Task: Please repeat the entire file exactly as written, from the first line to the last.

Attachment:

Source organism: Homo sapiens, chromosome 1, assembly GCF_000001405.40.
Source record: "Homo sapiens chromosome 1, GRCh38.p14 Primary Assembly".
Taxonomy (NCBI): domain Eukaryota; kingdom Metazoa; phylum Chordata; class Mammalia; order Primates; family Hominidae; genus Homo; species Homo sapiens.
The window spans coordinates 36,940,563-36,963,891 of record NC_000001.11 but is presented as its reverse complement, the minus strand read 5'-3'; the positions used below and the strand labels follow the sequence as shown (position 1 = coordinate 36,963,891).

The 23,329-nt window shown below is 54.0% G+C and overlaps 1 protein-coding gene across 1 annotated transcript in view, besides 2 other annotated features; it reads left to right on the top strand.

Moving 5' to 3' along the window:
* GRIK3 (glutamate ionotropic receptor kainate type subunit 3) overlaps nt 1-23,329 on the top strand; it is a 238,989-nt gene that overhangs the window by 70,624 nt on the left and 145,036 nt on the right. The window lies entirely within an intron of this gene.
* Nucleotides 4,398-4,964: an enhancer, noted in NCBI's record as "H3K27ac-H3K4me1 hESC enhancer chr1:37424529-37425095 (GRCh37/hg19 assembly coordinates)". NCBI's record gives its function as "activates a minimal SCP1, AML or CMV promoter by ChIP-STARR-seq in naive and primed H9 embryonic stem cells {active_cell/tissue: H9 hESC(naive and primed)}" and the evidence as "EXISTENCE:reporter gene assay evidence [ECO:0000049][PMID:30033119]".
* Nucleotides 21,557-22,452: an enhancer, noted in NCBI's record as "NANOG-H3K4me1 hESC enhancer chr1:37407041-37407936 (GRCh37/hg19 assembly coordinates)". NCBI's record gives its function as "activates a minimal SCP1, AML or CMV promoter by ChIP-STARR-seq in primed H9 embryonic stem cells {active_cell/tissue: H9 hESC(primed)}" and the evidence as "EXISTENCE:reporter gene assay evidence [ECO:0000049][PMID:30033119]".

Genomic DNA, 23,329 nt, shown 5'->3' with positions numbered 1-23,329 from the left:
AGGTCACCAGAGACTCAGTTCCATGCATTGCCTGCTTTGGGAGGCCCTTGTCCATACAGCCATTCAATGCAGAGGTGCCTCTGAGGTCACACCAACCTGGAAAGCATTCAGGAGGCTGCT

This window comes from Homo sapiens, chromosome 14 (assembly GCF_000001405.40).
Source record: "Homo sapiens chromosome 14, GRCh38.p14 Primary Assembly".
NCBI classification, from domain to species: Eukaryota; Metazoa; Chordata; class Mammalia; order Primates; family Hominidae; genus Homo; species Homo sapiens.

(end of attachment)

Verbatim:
Source organism: Homo sapiens, chromosome 1, assembly GCF_000001405.40.
Source record: "Homo sapiens chromosome 1, GRCh38.p14 Primary Assembly".
Taxonomy (NCBI): domain Eukaryota; kingdom Metazoa; phylum Chordata; class Mammalia; order Primates; family Hominidae; genus Homo; species Homo sapiens.
The window spans coordinates 36,940,563-36,963,891 of record NC_000001.11 but is presented as its reverse complement, the minus strand read 5'-3'; the positions used below and the strand labels follow the sequence as shown (position 1 = coordinate 36,963,891).

The 23,329-nt window shown below is 54.0% G+C and overlaps 1 protein-coding gene across 1 annotated transcript in view, besides 2 other annotated features; it reads left to right on the top strand.

Moving 5' to 3' along the window:
* GRIK3 (glutamate ionotropic receptor kainate type subunit 3) overlaps nt 1-23,329 on the top strand; it is a 238,989-nt gene that overhangs the window by 70,624 nt on the left and 145,036 nt on the right. The window lies entirely within an intron of this gene.
* Nucleotides 4,398-4,964: an enhancer, noted in NCBI's record as "H3K27ac-H3K4me1 hESC enhancer chr1:37424529-37425095 (GRCh37/hg19 assembly coordinates)". NCBI's record gives its function as "activates a minimal SCP1, AML or CMV promoter by ChIP-STARR-seq in naive and primed H9 embryonic stem cells {active_cell/tissue: H9 hESC(naive and primed)}" and the evidence as "EXISTENCE:reporter gene assay evidence [ECO:0000049][PMID:30033119]".
* Nucleotides 21,557-22,452: an enhancer, noted in NCBI's record as "NANOG-H3K4me1 hESC enhancer chr1:37407041-37407936 (GRCh37/hg19 assembly coordinates)". NCBI's record gives its function as "activates a minimal SCP1, AML or CMV promoter by ChIP-STARR-seq in primed H9 embryonic stem cells {active_cell/tissue: H9 hESC(primed)}" and the evidence as "EXISTENCE:reporter gene assay evidence [ECO:0000049][PMID:30033119]".

Genomic DNA, 23,329 nt, shown 5'->3' with positions numbered 1-23,329 from the left:
AGGTCACCAGAGACTCAGTTCCATGCATTGCCTGCTTTGGGAGGCCCTTGTCCATACAGCCATTCAATGCAGAGGTGCCTCTGAGGTCACACCAACCTGGAAAGCATTCAGGAGGCTGCT

This window comes from Homo sapiens, chromosome 14 (assembly GCF_000001405.40).
Source record: "Homo sapiens chromosome 14, GRCh38.p14 Primary Assembly".
NCBI classification, from domain to species: Eukaryota; Metazoa; Chordata; class Mammalia; order Primates; family Hominidae; genus Homo; species Homo sapiens.